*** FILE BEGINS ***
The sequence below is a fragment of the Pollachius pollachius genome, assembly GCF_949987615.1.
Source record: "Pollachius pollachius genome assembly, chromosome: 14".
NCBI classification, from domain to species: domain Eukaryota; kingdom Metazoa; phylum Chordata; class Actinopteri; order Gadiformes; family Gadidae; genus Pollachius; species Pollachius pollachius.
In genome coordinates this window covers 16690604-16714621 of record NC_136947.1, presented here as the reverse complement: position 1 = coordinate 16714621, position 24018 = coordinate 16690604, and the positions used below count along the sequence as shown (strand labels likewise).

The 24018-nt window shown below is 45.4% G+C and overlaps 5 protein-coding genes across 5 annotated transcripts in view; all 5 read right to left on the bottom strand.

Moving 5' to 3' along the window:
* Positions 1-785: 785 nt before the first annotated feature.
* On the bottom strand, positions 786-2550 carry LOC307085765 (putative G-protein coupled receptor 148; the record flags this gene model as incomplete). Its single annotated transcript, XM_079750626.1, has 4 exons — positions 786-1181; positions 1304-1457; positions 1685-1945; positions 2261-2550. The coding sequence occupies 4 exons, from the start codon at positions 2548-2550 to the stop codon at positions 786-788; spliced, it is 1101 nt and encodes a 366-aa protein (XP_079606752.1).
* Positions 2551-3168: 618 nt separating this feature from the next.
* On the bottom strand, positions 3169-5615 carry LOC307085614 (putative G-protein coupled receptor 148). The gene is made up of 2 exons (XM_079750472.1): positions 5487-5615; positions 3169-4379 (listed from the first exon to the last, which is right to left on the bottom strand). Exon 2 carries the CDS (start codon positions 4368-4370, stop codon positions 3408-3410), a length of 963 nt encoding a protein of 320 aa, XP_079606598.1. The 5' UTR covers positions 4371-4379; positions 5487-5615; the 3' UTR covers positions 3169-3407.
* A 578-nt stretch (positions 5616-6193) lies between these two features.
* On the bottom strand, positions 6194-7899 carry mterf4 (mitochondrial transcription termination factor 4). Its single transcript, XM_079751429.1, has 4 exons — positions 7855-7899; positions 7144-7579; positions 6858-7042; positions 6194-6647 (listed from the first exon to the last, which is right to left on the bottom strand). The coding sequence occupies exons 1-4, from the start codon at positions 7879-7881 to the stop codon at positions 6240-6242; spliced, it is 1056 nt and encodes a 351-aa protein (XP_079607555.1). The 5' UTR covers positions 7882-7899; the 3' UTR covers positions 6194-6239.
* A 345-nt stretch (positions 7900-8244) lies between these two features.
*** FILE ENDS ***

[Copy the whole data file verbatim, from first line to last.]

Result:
The sequence below is a fragment of the Pollachius pollachius genome, assembly GCF_949987615.1.
Source record: "Pollachius pollachius genome assembly, chromosome: 14".
NCBI classification, from domain to species: domain Eukaryota; kingdom Metazoa; phylum Chordata; class Actinopteri; order Gadiformes; family Gadidae; genus Pollachius; species Pollachius pollachius.
In genome coordinates this window covers 16690604-16714621 of record NC_136947.1, presented here as the reverse complement: position 1 = coordinate 16714621, position 24018 = coordinate 16690604, and the positions used below count along the sequence as shown (strand labels likewise).

The 24018-nt window shown below is 45.4% G+C and overlaps 5 protein-coding genes across 5 annotated transcripts in view; all 5 read right to left on the bottom strand.

Moving 5' to 3' along the window:
* Positions 1-785: 785 nt before the first annotated feature.
* On the bottom strand, positions 786-2550 carry LOC307085765 (putative G-protein coupled receptor 148; the record flags this gene model as incomplete). Its single annotated transcript, XM_079750626.1, has 4 exons — positions 786-1181; positions 1304-1457; positions 1685-1945; positions 2261-2550. The coding sequence occupies 4 exons, from the start codon at positions 2548-2550 to the stop codon at positions 786-788; spliced, it is 1101 nt and encodes a 366-aa protein (XP_079606752.1).
* Positions 2551-3168: 618 nt separating this feature from the next.
* On the bottom strand, positions 3169-5615 carry LOC307085614 (putative G-protein coupled receptor 148). The gene is made up of 2 exons (XM_079750472.1): positions 5487-5615; positions 3169-4379 (listed from the first exon to the last, which is right to left on the bottom strand). Exon 2 carries the CDS (start codon positions 4368-4370, stop codon positions 3408-3410), a length of 963 nt encoding a protein of 320 aa, XP_079606598.1. The 5' UTR covers positions 4371-4379; positions 5487-5615; the 3' UTR covers positions 3169-3407.
* A 578-nt stretch (positions 5616-6193) lies between these two features.
* On the bottom strand, positions 6194-7899 carry mterf4 (mitochondrial transcription termination factor 4). Its single transcript, XM_079751429.1, has 4 exons — positions 7855-7899; positions 7144-7579; positions 6858-7042; positions 6194-6647 (listed from the first exon to the last, which is right to left on the bottom strand). The coding sequence occupies exons 1-4, from the start codon at positions 7879-7881 to the stop codon at positions 6240-6242; spliced, it is 1056 nt and encodes a 351-aa protein (XP_079607555.1). The 5' UTR covers positions 7882-7899; the 3' UTR covers positions 6194-6239.
* A 345-nt stretch (positions 7900-8244) lies between these two features.